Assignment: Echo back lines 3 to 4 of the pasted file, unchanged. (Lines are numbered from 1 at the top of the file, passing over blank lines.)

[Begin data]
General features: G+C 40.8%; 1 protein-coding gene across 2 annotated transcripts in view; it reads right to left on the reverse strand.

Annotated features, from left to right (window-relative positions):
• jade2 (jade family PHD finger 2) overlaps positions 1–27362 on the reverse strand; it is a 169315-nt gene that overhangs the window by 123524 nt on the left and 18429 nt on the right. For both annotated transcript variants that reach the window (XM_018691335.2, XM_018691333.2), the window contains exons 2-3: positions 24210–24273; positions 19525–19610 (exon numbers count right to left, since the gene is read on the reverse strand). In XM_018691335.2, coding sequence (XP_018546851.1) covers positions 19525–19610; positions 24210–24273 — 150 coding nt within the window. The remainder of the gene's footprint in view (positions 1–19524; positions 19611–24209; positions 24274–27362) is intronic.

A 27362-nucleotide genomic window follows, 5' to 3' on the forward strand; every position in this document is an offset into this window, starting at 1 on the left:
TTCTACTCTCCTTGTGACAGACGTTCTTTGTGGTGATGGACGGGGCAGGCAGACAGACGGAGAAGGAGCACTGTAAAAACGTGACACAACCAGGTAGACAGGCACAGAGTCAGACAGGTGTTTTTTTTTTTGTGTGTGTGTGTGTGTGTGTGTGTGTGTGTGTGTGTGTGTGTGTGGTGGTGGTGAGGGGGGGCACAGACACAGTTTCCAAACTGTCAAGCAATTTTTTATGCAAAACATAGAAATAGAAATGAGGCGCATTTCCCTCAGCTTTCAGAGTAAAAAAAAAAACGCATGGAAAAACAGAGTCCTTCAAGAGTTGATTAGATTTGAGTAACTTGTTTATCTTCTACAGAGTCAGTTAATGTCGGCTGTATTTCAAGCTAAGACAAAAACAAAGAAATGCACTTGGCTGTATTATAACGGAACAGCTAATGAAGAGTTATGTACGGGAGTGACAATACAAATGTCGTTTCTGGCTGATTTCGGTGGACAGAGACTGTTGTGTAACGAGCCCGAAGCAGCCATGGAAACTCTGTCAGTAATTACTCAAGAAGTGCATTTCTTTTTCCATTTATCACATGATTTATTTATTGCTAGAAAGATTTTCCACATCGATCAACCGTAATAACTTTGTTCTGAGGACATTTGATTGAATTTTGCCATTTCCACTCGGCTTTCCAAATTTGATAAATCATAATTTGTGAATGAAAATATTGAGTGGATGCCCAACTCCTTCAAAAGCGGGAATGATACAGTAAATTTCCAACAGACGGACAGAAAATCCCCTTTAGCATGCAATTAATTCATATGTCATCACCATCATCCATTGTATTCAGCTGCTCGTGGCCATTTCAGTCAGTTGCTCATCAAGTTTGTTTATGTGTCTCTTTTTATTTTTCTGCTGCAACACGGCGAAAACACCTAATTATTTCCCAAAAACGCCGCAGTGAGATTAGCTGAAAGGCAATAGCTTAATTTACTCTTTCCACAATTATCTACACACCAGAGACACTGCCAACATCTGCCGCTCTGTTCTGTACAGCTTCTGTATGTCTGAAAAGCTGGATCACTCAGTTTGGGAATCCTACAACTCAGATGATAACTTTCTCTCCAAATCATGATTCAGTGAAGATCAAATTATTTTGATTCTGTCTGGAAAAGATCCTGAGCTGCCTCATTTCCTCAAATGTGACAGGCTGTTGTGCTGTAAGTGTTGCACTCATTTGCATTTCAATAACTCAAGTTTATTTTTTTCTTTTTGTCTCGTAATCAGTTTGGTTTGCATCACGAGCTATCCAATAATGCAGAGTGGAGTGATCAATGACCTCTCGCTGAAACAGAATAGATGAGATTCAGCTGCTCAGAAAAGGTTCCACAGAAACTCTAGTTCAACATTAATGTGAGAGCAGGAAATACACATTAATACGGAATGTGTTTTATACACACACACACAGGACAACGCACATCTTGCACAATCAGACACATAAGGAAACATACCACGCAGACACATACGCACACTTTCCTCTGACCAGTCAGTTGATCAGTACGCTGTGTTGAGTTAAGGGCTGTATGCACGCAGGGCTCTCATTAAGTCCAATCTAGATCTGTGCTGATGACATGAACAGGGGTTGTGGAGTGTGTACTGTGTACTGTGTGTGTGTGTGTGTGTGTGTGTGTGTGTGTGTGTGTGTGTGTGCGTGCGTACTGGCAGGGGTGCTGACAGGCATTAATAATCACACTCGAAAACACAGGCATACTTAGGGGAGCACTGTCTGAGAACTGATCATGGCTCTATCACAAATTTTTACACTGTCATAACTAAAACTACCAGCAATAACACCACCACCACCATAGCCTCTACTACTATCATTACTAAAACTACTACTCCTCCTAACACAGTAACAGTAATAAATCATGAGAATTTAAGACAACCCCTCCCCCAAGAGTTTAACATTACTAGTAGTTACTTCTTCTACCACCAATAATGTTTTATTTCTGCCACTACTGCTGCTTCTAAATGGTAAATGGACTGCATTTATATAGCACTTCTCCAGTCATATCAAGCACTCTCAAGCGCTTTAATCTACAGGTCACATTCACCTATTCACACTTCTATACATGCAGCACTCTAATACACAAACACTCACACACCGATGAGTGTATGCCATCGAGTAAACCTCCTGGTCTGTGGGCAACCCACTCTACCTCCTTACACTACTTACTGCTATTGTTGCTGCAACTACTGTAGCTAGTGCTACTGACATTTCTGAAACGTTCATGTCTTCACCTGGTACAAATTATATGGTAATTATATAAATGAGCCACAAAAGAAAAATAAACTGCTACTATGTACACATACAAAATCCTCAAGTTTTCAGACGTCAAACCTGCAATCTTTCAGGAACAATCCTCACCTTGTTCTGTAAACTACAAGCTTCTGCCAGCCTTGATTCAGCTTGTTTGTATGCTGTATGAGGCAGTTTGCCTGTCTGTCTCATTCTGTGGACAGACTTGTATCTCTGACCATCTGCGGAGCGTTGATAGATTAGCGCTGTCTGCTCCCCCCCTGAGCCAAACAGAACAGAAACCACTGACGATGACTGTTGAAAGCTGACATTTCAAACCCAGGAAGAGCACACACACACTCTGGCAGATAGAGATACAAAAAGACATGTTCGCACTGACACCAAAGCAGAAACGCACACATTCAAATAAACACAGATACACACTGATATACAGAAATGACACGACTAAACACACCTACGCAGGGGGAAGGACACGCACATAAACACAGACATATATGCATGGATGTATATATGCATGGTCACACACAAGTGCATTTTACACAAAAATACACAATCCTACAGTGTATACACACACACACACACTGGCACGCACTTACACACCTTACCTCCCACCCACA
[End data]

• jade2 (jade family PHD finger 2) overlaps positions 1–27362 on the reverse strand; it is a 169315-nt gene that overhangs the window by 123524 nt on the left and 18429 nt on the right. For both annotated transcript variants that reach the window (XM_018691335.2, XM_018691333.2), the window contains exons 2-3: positions 24210–24273; positions 19525–19610 (exon numbers count right to left, since the gene is read on the reverse strand). In XM_018691335.2, coding sequence (XP_018546851.1) covers positions 19525–19610; positions 24210–24273 — 150 coding nt within the window. The remainder of the gene's footprint in view (positions 1–19524; positions 19611–24209; positions 24274–27362) is intronic.

A 27362-nucleotide genomic window follows, 5' to 3' on the forward strand; every position in this document is an offset into this window, starting at 1 on the left: